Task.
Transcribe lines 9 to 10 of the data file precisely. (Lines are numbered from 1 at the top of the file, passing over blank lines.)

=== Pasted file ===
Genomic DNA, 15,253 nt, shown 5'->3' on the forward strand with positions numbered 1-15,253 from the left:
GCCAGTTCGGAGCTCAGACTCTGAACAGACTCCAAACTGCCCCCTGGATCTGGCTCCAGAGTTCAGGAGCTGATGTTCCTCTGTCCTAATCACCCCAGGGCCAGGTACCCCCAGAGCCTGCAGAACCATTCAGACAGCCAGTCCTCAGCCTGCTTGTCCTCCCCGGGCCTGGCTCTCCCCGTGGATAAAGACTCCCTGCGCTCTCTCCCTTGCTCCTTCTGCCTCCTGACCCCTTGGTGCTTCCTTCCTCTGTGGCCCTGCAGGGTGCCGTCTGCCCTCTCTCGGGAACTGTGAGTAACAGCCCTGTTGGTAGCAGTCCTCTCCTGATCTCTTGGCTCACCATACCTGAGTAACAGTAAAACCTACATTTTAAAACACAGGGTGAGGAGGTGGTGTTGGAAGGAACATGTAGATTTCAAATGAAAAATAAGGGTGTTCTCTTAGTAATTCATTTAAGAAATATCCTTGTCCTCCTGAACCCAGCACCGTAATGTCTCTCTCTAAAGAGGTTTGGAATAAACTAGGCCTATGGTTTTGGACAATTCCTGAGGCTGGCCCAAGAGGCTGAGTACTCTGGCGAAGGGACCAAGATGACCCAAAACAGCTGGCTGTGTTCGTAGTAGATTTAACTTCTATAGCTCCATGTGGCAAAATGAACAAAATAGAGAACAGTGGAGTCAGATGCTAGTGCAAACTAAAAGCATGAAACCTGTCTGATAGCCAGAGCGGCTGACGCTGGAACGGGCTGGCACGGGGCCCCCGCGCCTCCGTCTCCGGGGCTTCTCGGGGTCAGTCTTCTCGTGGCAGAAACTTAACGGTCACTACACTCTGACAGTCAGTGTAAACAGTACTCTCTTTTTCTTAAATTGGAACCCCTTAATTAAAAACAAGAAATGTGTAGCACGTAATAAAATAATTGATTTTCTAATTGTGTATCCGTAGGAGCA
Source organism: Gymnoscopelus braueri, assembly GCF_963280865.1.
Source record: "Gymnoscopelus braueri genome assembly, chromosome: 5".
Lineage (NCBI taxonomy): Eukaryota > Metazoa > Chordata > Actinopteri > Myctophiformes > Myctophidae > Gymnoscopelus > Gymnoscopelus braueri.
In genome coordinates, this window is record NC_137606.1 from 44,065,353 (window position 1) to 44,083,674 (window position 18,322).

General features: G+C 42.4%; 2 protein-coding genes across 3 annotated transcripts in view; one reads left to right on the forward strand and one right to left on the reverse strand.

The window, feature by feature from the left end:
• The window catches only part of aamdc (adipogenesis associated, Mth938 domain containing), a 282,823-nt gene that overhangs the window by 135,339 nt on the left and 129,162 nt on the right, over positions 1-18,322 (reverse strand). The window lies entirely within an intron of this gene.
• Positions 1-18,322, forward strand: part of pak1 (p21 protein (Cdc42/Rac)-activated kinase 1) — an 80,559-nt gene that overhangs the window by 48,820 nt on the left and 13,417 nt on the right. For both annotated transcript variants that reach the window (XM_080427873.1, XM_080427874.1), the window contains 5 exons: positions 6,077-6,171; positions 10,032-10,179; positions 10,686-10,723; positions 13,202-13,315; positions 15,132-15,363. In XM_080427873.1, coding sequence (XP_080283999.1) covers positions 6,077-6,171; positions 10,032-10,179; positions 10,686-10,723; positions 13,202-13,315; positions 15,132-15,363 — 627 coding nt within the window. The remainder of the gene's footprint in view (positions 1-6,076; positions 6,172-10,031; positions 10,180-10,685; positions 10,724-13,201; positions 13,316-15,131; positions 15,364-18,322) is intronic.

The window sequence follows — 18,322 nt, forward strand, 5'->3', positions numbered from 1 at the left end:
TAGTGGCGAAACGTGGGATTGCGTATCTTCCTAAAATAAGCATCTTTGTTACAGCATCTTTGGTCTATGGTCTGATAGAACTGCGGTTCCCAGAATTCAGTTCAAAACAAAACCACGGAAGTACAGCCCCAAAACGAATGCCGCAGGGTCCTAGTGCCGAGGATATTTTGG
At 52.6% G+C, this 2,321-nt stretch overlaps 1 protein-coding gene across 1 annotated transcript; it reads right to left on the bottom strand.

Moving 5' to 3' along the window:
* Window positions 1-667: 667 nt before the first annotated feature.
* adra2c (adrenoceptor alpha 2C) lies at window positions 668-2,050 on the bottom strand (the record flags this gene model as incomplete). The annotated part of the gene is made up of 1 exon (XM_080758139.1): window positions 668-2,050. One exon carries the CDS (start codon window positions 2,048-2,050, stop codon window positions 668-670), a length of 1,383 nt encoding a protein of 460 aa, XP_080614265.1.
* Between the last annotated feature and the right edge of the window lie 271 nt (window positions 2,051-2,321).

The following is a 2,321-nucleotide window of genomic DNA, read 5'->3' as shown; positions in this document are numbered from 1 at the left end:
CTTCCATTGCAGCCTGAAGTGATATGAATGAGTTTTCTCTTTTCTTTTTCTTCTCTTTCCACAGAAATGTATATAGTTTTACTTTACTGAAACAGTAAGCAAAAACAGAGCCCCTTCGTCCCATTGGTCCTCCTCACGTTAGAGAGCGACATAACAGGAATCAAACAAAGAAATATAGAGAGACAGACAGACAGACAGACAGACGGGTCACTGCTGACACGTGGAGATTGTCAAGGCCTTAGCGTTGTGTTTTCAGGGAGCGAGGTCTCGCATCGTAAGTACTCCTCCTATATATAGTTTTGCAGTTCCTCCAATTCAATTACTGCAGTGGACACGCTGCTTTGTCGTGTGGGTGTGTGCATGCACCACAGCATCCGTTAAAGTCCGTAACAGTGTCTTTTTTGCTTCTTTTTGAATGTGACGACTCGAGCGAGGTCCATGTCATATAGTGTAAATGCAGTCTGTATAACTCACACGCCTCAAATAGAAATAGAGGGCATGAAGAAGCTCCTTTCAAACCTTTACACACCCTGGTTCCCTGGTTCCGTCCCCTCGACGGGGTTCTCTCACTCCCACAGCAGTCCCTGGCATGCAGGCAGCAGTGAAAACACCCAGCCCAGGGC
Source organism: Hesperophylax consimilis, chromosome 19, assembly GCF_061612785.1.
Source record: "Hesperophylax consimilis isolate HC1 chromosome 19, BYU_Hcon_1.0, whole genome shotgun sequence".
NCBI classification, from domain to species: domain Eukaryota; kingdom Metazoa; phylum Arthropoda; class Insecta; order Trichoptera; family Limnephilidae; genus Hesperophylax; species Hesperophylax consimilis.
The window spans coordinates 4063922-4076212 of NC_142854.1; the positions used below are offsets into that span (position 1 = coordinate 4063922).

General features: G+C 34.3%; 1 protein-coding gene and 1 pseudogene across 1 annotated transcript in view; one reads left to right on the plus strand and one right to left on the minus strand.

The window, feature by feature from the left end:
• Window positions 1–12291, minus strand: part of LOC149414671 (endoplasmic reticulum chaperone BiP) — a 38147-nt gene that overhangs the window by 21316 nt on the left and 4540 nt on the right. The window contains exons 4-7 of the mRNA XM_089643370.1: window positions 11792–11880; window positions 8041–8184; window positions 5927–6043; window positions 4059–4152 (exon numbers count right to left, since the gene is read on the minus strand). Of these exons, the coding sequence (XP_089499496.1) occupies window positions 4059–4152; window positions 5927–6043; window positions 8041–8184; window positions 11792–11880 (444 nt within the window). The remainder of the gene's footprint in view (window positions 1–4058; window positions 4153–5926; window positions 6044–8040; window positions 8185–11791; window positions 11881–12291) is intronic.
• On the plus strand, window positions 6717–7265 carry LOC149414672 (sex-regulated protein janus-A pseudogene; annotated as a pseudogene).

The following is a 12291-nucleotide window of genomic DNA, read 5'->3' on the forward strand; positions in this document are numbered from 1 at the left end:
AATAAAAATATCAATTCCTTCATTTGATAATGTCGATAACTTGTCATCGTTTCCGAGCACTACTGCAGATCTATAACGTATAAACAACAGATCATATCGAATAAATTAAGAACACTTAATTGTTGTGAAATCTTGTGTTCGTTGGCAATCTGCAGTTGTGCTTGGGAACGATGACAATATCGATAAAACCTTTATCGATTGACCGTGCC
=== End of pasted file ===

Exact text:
• The window catches only part of aamdc (adipogenesis associated, Mth938 domain containing), a 282,823-nt gene that overhangs the window by 135,339 nt on the left and 129,162 nt on the right, over positions 1-18,322 (reverse strand). The window lies entirely within an intron of this gene.
• Positions 1-18,322, forward strand: part of pak1 (p21 protein (Cdc42/Rac)-activated kinase 1) — an 80,559-nt gene that overhangs the window by 48,820 nt on the left and 13,417 nt on the right. For both annotated transcript variants that reach the window (XM_080427873.1, XM_080427874.1), the window contains 5 exons: positions 6,077-6,171; positions 10,032-10,179; positions 10,686-10,723; positions 13,202-13,315; positions 15,132-15,363. In XM_080427873.1, coding sequence (XP_080283999.1) covers positions 6,077-6,171; positions 10,032-10,179; positions 10,686-10,723; positions 13,202-13,315; positions 15,132-15,363 — 627 coding nt within the window. The remainder of the gene's footprint in view (positions 1-6,076; positions 6,172-10,031; positions 10,180-10,685; positions 10,724-13,201; positions 13,316-15,131; positions 15,364-18,322) is intronic.